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“All these old men,” snarled Mac McCaughan of Superchunk at one of the first major concerts of the South by Southwest Music Festival, “won’t die too soon.”
That vicious line hails from the longstanding indie rock band’s new song “I Got Cut,” aimed at politicians who have worked to limit women’s…
At its core, what is the Stormy Daniels story about?
I ask this because the Daniels topic, just entering its seventh week in the news spotlight, has become so choked with details, nuance and avenues of entry that it’s easy to get confused. What we need is one of those mnemonic devices where you imagine a physical location—like a palace—and fill its rooms, closets, vestibules and floors with the scandal’s factual detritus to maintain perspective.
As we enter the memory palace, let’s make the first of our many deposits: Is the Daniels story primarily about the original allegation, sourced to Daniels, of a sexual affair spanning the years 2006 and 2007 with Donald Trump? If so, do we now all agreed that despite Trump’s adamant denial through his attorney, Michael Cohen, that such affair really happened? So the story is about sex, right?
Or is it about money? Everybody concedes that Cohen paid Daniels the sum of $130,000 in October 2016, just before the election, to button her lip. How likely is it that Trump would deny having sex with a woman but would pay her through a cutout to make sure she never claimed that they did have sex? Is the deeper story here one about Daniels being a gold digger who exploited their consensual relationship for financial gain?
Or is the story really about sex? Thanks to the various reports, we now know that around the time Trump allegedly trysted with Daniels, he is believed to have gotten it on with a Playboy model. So the story just isn’t about philandering but serial philandering? The philandering came four months after Melania Trump give birth to Trump’s son Barron, which makes it post-partum sex with a woman not his wife.
Or is the Daniels story primarily a legal one? Lord knows we have a half-dozen bullet items to support this contention. Take your pick: Daniels has filed a lawsuit against Trump, demanding release from a 2016 nondisclosure agreement that she signed but he did not. Press Secretary Sarah Sanders says the president “won” the case in arbitration. NBC News now reports that Cohen has obtained a new “secret” restraining order to silence her. The do-gooder group Common Cause has filed a campaign finance complaint saying the $130,000 payoff amounts to an undeclared in-kind donation to Trump’s presidential campaign. Elsewhere, legal beagles are alleging legal misconduct by Cohen that might lead to his disbarment. If Daniels took the $130,000 omerta check, does she deserve our criticism for using a technicality—that Trump didn’t sign the agreement—for going back on her promise to stay silent?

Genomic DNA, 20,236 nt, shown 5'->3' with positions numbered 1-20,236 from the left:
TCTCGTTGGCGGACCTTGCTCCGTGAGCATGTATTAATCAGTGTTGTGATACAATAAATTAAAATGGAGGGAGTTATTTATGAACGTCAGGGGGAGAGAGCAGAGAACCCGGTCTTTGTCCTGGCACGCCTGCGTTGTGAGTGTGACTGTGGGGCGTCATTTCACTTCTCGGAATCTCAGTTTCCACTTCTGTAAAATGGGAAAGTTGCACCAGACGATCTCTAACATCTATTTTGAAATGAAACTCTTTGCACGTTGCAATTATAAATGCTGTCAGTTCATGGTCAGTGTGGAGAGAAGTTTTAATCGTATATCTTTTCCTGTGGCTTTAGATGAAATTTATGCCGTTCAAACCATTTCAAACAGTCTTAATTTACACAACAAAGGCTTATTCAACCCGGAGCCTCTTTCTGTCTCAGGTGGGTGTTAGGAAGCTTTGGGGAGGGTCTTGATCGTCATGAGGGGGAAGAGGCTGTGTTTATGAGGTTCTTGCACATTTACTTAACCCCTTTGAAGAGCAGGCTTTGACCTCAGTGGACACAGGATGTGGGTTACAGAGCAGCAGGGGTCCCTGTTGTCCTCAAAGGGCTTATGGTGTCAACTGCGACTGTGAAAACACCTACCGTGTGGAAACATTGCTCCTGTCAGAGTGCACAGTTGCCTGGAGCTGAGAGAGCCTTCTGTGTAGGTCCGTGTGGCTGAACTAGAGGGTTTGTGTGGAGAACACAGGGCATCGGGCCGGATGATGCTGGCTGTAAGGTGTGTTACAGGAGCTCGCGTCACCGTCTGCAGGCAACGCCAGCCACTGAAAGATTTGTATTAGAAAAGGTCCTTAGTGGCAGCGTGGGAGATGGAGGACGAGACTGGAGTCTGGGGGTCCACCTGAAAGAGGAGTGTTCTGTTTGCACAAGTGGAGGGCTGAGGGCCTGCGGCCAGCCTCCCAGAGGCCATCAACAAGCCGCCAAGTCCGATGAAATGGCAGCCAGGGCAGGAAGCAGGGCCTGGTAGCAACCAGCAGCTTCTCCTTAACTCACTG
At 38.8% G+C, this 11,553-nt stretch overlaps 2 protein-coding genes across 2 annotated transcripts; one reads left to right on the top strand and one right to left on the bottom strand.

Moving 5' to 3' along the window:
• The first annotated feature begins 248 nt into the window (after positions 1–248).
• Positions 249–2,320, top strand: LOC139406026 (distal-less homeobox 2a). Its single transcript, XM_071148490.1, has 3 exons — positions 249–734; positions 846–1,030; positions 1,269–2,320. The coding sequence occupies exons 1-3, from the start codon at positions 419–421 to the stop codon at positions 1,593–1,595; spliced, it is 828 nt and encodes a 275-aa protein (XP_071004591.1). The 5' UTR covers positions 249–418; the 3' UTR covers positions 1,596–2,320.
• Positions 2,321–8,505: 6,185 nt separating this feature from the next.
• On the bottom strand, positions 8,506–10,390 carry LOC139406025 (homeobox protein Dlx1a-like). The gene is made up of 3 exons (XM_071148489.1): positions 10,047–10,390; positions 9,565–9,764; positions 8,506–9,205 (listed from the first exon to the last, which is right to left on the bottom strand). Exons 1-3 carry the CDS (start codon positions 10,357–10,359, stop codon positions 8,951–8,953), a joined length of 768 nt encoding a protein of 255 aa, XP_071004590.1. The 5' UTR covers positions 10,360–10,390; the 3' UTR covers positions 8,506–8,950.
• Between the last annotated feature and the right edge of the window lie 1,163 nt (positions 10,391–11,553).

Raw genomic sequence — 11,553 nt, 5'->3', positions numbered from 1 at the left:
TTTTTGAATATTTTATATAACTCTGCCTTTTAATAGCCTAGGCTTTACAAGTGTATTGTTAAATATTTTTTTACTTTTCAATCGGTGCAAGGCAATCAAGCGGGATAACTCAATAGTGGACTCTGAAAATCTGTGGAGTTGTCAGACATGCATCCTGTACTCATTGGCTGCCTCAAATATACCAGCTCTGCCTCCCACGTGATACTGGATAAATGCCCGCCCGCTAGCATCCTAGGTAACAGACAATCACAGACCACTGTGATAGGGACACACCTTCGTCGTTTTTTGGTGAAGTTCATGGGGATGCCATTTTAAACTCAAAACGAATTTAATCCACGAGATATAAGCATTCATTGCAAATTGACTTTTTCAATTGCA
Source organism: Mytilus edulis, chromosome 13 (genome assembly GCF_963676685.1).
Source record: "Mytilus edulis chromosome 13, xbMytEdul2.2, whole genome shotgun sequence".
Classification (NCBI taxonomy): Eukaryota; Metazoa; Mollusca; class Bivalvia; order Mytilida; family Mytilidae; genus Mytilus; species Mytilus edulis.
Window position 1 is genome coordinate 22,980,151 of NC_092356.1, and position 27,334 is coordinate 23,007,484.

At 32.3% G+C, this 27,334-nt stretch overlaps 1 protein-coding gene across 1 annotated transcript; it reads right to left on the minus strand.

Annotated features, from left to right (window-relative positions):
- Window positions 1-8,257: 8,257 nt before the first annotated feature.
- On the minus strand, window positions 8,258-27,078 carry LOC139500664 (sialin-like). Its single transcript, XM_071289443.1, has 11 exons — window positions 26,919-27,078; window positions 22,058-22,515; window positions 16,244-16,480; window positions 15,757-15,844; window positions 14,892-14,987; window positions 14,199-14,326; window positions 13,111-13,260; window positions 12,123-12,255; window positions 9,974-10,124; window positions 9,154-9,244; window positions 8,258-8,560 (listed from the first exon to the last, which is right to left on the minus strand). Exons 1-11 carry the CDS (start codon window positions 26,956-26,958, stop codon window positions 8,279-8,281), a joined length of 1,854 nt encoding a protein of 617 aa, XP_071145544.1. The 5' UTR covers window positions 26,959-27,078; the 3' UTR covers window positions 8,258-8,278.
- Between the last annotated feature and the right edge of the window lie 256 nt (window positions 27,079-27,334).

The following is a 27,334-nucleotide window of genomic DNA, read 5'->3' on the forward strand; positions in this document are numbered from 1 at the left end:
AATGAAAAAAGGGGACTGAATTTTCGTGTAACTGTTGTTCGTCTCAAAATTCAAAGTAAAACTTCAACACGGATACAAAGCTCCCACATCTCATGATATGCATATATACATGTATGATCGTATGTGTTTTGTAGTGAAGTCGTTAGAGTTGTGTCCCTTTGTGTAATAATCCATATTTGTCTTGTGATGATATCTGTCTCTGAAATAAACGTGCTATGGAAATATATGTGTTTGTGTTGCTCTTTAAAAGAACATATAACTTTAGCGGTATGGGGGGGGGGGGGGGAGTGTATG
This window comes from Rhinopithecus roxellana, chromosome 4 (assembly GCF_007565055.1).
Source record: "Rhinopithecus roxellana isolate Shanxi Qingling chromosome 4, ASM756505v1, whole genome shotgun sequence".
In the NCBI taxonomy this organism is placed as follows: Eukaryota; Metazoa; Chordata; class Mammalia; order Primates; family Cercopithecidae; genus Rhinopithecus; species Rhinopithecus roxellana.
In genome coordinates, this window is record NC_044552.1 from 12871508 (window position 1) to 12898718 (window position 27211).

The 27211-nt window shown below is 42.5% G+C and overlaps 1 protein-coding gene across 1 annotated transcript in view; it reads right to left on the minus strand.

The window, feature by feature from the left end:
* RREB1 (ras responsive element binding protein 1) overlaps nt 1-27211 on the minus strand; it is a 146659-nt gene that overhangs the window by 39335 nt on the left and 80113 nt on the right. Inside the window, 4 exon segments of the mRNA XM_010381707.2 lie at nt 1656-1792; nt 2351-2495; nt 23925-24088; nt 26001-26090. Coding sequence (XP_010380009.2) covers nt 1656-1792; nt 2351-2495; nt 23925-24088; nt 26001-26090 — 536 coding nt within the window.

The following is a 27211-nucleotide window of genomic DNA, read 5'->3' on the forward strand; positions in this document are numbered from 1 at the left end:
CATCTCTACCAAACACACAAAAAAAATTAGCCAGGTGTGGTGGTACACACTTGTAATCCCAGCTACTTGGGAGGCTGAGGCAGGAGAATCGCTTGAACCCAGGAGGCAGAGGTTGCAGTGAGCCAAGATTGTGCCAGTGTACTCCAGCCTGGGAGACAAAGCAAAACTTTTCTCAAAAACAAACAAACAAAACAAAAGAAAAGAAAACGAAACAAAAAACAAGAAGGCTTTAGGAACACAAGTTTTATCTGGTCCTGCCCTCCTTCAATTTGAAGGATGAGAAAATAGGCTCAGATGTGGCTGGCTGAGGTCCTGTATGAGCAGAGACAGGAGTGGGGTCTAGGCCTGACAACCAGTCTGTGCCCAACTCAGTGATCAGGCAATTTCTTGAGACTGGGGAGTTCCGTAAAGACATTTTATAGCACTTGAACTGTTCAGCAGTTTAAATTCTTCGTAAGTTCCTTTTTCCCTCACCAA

For those who put morality first, the Daniels story is probably about the adulterous, lying ways of politicians—and about the hypocrisy of Trump voters. As Kirsten Powers put it last night on CNN, the people who voted for Donald Trump do care when Democrats tomcat around but don’t care when Republicans do it. And vice versa.
With a nod to Watergate, maybe the real story is about Trump’s alleged cover-up. That is, we shouldn’t care so much about what he did as to the measures he took—including lying—to conceal it.
For those who put morality last, the story isn’t a story at all. They’re quick to point at Bill Clinton and cite the whatabout principle. For them, Trump’s affair with Daniels didn’t happen, but if it did it happened it happened a long, long time ago before Trump was a candidate so it doesn’t matter and the payoff and the coverup and the legal complications don’t matter, either. (If you’re especially pressed for time and don’t want to read about the Daniels affair, I suggest you endorse this interpretation.)
The takeaway that probably fits everybody, from pro-Trumpers to anti-Trumpers, is that the 45th president has successfully demolished a norm so outrageous that nobody ever thought to spell out as a norm: Presidential Candidates Should Never Get Caught Having Sex With Adult Film Actors.
Or is Stormy Daniels a press story? You recall that in October 2016, just before the election, Fox News spiked its story about a Daniels and Trump liaison. Send your Daniels musing to Shafer.Politico@gmail.com. My email alerts supported the president even after he stood in the middle of Fifth Avenue shot that guy and didn’t lose any voters. My Twitter feed blushes at the mention of adult films. My RSS feed failed its audition to star in an adult film.
George R.R. Martin, the author of the fantasy books that form the basis for the HBO show “Game of Thrones,” is taking a break from his blog to concentrate on some projects — including, possibly, the long-awaited sixth novel in his “A Song of Ice and Fire” series.
Martin made the announcement on…
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Adaptogens are a buzzword in the wellness world, popping up everywhere from juice bars to lifestyle blogs. But what are adaptogenic herbs, exactly? Here’s what you need to know.